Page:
How Long Do You Get to Live?

Just yesterday.

A woman said.

“I can live until 77.” Cracking a joke everyone over 50 identifies with.

I thought, when is the value of a life measured in dollars and cents?

Of course, she was referring to her retirement account and it’s longevity. Which seems to be the determinate of a lifespan (at least among my crowd) these days.

Saving for retirement is a lot like saving for a child’s college. Completely necessary, often forgotten, and, I would add, not always realistic when college tuition is skyrocketing, and stocks are dive bombing. I was told 2 things regarding old age.

  1. Marry well so someone can take care of you in your old age.
  2. If you don’t marry well, have a lot of children so they can take care of you in your old age.

I did neither. I’ll add that neither did I work for the state, so they could take care of me in my old age. The conclusion: Someone is necessary to take care of me in my old age. I rebel at the thought, while recognizing the changes age is definitely bringing with it.

Vulnerable.

That describes my emotions as I move into this last 1/3 of my life.

Planning.

That’s the word I hear from financial planners to insurance salesman to my AARP magazines. Plan for retirement, plan for long-term care (they turned me down), plan to downsize so my expenses are less. You cannot plan enough. Who can plan all of that and even hope to get it right?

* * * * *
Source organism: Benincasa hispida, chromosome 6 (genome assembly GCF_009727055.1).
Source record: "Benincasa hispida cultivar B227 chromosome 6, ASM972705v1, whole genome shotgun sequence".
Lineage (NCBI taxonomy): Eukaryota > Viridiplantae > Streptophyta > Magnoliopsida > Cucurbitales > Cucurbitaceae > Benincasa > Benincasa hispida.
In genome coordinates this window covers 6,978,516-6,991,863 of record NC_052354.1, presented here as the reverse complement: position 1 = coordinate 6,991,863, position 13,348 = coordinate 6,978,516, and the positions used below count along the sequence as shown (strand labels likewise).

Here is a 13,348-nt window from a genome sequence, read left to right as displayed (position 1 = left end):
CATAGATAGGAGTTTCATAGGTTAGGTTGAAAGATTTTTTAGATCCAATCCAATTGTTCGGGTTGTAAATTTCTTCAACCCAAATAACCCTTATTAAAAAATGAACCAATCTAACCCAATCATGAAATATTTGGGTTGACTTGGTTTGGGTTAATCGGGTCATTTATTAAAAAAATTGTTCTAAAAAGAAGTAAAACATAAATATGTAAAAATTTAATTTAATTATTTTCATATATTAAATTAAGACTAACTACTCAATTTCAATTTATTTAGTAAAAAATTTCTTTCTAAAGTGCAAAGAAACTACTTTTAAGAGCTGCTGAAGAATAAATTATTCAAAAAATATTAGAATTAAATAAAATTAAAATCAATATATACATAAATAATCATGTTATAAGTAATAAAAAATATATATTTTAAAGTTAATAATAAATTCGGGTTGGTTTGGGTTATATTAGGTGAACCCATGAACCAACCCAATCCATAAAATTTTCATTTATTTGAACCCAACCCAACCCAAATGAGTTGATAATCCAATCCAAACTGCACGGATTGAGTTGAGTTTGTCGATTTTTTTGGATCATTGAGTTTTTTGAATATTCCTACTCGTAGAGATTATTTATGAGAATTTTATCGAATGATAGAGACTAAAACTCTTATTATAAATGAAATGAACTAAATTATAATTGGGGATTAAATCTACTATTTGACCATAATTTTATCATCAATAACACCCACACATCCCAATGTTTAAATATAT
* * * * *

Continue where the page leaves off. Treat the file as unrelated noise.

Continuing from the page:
I don’t really want to know when I’m going to die, but truly if one did know, and the means thereof, the planning would be a tad easier.

Enjoyment.

I’m told to enjoy these final years. I find that word a bit pandering.

Someone recently told me that life was not a spiraled progression but a series of circles. We stay in one circle until it’s time to go to the next one. And then we must leap to the next one. The time immediately before leaping is the hardest. We don’t often know what circle is next or what to expect when we get there.